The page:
Understanding how the camera determines exposure

A few years ago when film was developed the developers, pardon the pun, neede to determine how the film reacted to light and what constituted correct exposure.  Somewhere in this development phase it was determined that middle grey would be the tone used to determine correct exposure.  Middle grey obviously means the tone that is perceptually (Wikipedia) half way between pure black and pure  white.  The full Wikipedia definition is (reference http://en.wikipedia.org/wiki/Middle_gray):

“In photographypainting, and other visual arts, middle gray or middle grey is a tone that is perceptually about halfway between black and white on a lightness scale;[1] in photography, it is typically defined as 18% reflectance in visible light.[2]

Middle gray is the universal measurement standard in photographic cameras. To calibrate light meters, whether in a camera or hand held, the 18% gray card was conceived. It is assumed that the measurement taken by a meter gives the exposure for a shot so that some of the light reflected by the object measured is equivalent to middle gray. However, many note that modern cameras generally treat 12-13% gray as “middle gray”.

In the sRGB color space, middle gray is equivalent to 46.6% brightness. In 24-bit color, this is rounded to RGB value (119,119,119) or #777777.

Now there are a few technical terms used there such a sRGB etc which one can discover by suitable internet searches what they mean as it is beyond what I am writing about today.

So to continue what happens in the modern camera is that following the old film tradition it exposes for middle grey.  Now for tones and colours that in black and white sit in the greys that is ok.  However for pure whites and blacks some care is needed.

For instance if you have a lovely landscape scene full of white snow how does one expose? Now I don’t have any snow here to photograph and I don’t think at this time there is any snow within 500km’s of where I live so I just can’t duck out and take a snap.  However what I can do is photograph a white piece of paper.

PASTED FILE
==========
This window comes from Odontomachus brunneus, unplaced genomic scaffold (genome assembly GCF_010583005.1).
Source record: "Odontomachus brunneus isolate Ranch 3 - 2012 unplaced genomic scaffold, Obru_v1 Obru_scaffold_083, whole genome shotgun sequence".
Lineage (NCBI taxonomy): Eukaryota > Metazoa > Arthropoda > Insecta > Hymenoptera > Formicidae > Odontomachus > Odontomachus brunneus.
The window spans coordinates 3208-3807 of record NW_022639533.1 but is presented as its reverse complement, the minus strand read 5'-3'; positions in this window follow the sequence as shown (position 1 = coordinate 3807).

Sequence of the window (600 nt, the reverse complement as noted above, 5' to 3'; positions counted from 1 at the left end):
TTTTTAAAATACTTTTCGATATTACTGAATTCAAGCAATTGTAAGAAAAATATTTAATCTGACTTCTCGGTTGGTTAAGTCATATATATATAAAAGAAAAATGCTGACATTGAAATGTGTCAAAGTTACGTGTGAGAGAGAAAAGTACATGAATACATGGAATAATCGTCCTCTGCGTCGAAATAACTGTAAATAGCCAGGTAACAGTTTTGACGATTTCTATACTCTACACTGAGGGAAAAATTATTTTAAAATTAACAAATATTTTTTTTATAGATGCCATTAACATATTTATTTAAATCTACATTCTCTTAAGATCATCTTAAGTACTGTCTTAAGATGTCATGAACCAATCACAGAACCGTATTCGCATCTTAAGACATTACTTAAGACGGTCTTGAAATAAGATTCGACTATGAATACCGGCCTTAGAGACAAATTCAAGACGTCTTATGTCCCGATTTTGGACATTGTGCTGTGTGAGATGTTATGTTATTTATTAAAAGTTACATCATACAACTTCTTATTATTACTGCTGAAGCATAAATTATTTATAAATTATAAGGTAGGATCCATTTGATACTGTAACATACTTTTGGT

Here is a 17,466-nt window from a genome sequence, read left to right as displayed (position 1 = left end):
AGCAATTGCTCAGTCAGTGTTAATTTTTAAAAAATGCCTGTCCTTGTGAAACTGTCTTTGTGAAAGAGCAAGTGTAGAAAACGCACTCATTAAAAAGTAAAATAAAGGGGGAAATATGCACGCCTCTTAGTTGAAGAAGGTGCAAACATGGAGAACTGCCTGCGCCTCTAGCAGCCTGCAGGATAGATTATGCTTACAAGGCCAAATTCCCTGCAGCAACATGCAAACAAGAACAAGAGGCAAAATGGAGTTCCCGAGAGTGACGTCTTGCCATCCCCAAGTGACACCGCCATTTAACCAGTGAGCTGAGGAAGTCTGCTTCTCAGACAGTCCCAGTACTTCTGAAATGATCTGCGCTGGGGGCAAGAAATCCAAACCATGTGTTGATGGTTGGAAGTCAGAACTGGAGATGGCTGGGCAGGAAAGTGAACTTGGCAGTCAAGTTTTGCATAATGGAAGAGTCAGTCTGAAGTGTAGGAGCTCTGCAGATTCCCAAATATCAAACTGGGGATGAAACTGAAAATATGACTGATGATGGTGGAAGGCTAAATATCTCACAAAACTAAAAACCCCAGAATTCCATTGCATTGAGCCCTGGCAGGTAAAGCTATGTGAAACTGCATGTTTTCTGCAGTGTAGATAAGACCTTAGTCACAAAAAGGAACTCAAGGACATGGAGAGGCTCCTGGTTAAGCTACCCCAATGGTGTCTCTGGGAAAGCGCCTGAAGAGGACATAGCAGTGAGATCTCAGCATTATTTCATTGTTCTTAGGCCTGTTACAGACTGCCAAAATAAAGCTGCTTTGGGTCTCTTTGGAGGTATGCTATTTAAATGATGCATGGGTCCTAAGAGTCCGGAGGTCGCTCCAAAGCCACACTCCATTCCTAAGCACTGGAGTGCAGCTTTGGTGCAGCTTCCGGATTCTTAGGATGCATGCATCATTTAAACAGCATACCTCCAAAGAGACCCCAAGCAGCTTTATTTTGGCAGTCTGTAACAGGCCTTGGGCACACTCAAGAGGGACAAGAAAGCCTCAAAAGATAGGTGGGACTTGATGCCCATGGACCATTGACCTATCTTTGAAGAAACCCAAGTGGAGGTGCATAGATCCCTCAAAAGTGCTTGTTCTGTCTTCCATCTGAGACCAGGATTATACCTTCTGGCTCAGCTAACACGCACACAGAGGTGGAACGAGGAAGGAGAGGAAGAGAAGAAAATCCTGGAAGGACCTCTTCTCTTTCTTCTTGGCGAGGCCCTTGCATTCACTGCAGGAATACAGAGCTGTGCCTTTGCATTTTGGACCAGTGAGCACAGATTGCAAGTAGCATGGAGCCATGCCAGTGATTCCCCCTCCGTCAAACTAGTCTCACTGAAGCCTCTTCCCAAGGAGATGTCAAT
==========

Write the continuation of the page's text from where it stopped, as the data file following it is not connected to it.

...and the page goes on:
With the settings adjusted so that the light meter of the camera is indicating a normal exposure this is what we get.

20130601_6771

Trust me this has not been altered in any way it is straight from the camera and it looks like a nice grey instead of a white sheet of paper.  One gets a similar result if it is black paper as per this image:

20130601_6770

Clearly not black but it is further away from the middle grey than the white paper.

So what does one do, and this is important when taking photographs of high contrast scenes, such as snow as a backdrop to dark objects or even if one is photographing a wedding,  which personally is something I will never do.  Well one has to determine what they want,  is it nice white snow for example or is it a correctly exposed  object that is the attention of the photograph.  Assuming that it is a general landscape and predominately white then one must over expose and that may be by up to two stops.

This is where the histogram is very useful.  Take a shot, look at the histogram and ensure that the graph is well to the right with out any clipping.  Then the white snow will look white or very close to white.  Final adjustments can be done in ones favourite processing application.

Hope this helps.

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